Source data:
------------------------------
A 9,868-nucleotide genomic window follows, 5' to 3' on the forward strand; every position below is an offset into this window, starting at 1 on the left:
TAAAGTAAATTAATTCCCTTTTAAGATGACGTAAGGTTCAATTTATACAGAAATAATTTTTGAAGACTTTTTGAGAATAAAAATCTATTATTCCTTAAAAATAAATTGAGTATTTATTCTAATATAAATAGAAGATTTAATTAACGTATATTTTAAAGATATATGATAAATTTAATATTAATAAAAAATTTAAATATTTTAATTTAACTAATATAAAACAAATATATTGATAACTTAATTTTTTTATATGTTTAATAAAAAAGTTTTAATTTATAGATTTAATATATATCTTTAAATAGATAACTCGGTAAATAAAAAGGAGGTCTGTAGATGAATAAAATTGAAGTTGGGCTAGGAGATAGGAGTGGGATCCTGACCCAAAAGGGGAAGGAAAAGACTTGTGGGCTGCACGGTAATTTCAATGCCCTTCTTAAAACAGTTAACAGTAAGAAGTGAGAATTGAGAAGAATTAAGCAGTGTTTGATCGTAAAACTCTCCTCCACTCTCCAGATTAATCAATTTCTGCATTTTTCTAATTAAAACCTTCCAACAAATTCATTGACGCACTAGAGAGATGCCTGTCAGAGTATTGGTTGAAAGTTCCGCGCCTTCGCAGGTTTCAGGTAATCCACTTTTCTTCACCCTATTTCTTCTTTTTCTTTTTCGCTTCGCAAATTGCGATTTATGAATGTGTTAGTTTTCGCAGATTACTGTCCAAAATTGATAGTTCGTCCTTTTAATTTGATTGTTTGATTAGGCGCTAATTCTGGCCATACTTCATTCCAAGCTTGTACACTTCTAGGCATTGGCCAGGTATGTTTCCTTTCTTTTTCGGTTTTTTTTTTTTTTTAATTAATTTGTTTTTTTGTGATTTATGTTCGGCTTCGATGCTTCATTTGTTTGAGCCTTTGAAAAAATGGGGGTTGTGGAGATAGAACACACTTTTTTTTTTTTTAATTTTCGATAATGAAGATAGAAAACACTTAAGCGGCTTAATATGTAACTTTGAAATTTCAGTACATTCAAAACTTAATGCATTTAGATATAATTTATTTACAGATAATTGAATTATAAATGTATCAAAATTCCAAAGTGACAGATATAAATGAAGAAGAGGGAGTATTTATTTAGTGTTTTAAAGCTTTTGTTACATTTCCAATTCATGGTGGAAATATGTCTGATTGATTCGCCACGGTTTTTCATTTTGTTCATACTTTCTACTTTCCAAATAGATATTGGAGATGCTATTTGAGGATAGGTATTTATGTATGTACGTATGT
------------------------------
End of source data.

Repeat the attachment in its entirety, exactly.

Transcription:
A 9,868-nucleotide genomic window follows, 5' to 3' on the forward strand; every position below is an offset into this window, starting at 1 on the left:
TAAAGTAAATTAATTCCCTTTTAAGATGACGTAAGGTTCAATTTATACAGAAATAATTTTTGAAGACTTTTTGAGAATAAAAATCTATTATTCCTTAAAAATAAATTGAGTATTTATTCTAATATAAATAGAAGATTTAATTAACGTATATTTTAAAGATATATGATAAATTTAATATTAATAAAAAATTTAAATATTTTAATTTAACTAATATAAAACAAATATATTGATAACTTAATTTTTTTATATGTTTAATAAAAAAGTTTTAATTTATAGATTTAATATATATCTTTAAATAGATAACTCGGTAAATAAAAAGGAGGTCTGTAGATGAATAAAATTGAAGTTGGGCTAGGAGATAGGAGTGGGATCCTGACCCAAAAGGGGAAGGAAAAGACTTGTGGGCTGCACGGTAATTTCAATGCCCTTCTTAAAACAGTTAACAGTAAGAAGTGAGAATTGAGAAGAATTAAGCAGTGTTTGATCGTAAAACTCTCCTCCACTCTCCAGATTAATCAATTTCTGCATTTTTCTAATTAAAACCTTCCAACAAATTCATTGACGCACTAGAGAGATGCCTGTCAGAGTATTGGTTGAAAGTTCCGCGCCTTCGCAGGTTTCAGGTAATCCACTTTTCTTCACCCTATTTCTTCTTTTTCTTTTTCGCTTCGCAAATTGCGATTTATGAATGTGTTAGTTTTCGCAGATTACTGTCCAAAATTGATAGTTCGTCCTTTTAATTTGATTGTTTGATTAGGCGCTAATTCTGGCCATACTTCATTCCAAGCTTGTACACTTCTAGGCATTGGCCAGGTATGTTTCCTTTCTTTTTCGGTTTTTTTTTTTTTTTAATTAATTTGTTTTTTTGTGATTTATGTTCGGCTTCGATGCTTCATTTGTTTGAGCCTTTGAAAAAATGGGGGTTGTGGAGATAGAACACACTTTTTTTTTTTTTAATTTTCGATAATGAAGATAGAAAACACTTAAGCGGCTTAATATGTAACTTTGAAATTTCAGTACATTCAAAACTTAATGCATTTAGATATAATTTATTTACAGATAATTGAATTATAAATGTATCAAAATTCCAAAGTGACAGATATAAATGAAGAAGAGGGAGTATTTATTTAGTGTTTTAAAGCTTTTGTTACATTTCCAATTCATGGTGGAAATATGTCTGATTGATTCGCCACGGTTTTTCATTTTGTTCATACTTTCTACTTTCCAAATAGATATTGGAGATGCTATTTGAGGATAGGTATTTATGTATGTACGTATGT